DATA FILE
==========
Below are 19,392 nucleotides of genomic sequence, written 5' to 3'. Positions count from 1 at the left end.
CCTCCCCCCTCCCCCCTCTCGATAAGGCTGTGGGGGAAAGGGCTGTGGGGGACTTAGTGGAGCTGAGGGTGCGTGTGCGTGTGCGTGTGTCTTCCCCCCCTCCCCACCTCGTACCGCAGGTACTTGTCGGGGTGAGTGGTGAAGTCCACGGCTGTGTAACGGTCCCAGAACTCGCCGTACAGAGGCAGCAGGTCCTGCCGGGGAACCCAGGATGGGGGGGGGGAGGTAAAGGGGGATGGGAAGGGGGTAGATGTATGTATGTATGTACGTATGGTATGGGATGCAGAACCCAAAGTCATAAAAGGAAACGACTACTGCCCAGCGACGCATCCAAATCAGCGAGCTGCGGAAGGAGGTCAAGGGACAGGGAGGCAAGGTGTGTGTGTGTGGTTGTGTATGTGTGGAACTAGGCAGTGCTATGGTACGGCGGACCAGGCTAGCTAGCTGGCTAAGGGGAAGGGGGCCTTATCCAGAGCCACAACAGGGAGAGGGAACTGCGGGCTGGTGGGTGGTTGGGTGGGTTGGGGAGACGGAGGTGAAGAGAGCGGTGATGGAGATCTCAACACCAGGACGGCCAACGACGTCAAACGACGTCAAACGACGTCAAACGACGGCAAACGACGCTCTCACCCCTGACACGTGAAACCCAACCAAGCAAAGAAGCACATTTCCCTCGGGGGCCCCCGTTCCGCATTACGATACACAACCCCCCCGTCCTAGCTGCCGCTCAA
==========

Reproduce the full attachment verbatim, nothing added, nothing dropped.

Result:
Below are 19,392 nucleotides of genomic sequence, written 5' to 3'. Positions count from 1 at the left end.
CCTCCCCCCTCCCCCCTCTCGATAAGGCTGTGGGGGAAAGGGCTGTGGGGGACTTAGTGGAGCTGAGGGTGCGTGTGCGTGTGCGTGTGTCTTCCCCCCCTCCCCACCTCGTACCGCAGGTACTTGTCGGGGTGAGTGGTGAAGTCCACGGCTGTGTAACGGTCCCAGAACTCGCCGTACAGAGGCAGCAGGTCCTGCCGGGGAACCCAGGATGGGGGGGGGGAGGTAAAGGGGGATGGGAAGGGGGTAGATGTATGTATGTATGTACGTATGGTATGGGATGCAGAACCCAAAGTCATAAAAGGAAACGACTACTGCCCAGCGACGCATCCAAATCAGCGAGCTGCGGAAGGAGGTCAAGGGACAGGGAGGCAAGGTGTGTGTGTGTGGTTGTGTATGTGTGGAACTAGGCAGTGCTATGGTACGGCGGACCAGGCTAGCTAGCTGGCTAAGGGGAAGGGGGCCTTATCCAGAGCCACAACAGGGAGAGGGAACTGCGGGCTGGTGGGTGGTTGGGTGGGTTGGGGAGACGGAGGTGAAGAGAGCGGTGATGGAGATCTCAACACCAGGACGGCCAACGACGTCAAACGACGTCAAACGACGTCAAACGACGGCAAACGACGCTCTCACCCCTGACACGTGAAACCCAACCAAGCAAAGAAGCACATTTCCCTCGGGGGCCCCCGTTCCGCATTACGATACACAACCCCCCCGTCCTAGCTGCCGCTCAA